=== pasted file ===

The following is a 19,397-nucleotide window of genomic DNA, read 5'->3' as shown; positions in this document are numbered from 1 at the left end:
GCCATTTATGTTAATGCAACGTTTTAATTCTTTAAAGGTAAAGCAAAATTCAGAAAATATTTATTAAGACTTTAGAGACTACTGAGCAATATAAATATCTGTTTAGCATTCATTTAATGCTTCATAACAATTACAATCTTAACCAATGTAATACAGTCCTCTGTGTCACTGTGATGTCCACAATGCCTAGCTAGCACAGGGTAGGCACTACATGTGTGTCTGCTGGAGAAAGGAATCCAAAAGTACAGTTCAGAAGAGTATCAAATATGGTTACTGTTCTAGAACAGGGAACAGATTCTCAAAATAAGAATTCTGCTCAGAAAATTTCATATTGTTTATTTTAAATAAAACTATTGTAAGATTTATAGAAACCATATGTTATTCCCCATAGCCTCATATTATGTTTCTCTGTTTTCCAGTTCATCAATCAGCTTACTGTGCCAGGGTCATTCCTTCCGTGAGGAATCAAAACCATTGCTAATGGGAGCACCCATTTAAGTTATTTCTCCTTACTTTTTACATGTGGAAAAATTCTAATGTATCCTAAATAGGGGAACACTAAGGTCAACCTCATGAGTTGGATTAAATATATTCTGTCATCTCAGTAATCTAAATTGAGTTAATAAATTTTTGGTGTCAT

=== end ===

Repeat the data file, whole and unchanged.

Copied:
The following is a 19,397-nucleotide window of genomic DNA, read 5'->3' as shown; positions in this document are numbered from 1 at the left end:
GCCATTTATGTTAATGCAACGTTTTAATTCTTTAAAGGTAAAGCAAAATTCAGAAAATATTTATTAAGACTTTAGAGACTACTGAGCAATATAAATATCTGTTTAGCATTCATTTAATGCTTCATAACAATTACAATCTTAACCAATGTAATACAGTCCTCTGTGTCACTGTGATGTCCACAATGCCTAGCTAGCACAGGGTAGGCACTACATGTGTGTCTGCTGGAGAAAGGAATCCAAAAGTACAGTTCAGAAGAGTATCAAATATGGTTACTGTTCTAGAACAGGGAACAGATTCTCAAAATAAGAATTCTGCTCAGAAAATTTCATATTGTTTATTTTAAATAAAACTATTGTAAGATTTATAGAAACCATATGTTATTCCCCATAGCCTCATATTATGTTTCTCTGTTTTCCAGTTCATCAATCAGCTTACTGTGCCAGGGTCATTCCTTCCGTGAGGAATCAAAACCATTGCTAATGGGAGCACCCATTTAAGTTATTTCTCCTTACTTTTTACATGTGGAAAAATTCTAATGTATCCTAAATAGGGGAACACTAAGGTCAACCTCATGAGTTGGATTAAATATATTCTGTCATCTCAGTAATCTAAATTGAGTTAATAAATTTTTGGTGTCAT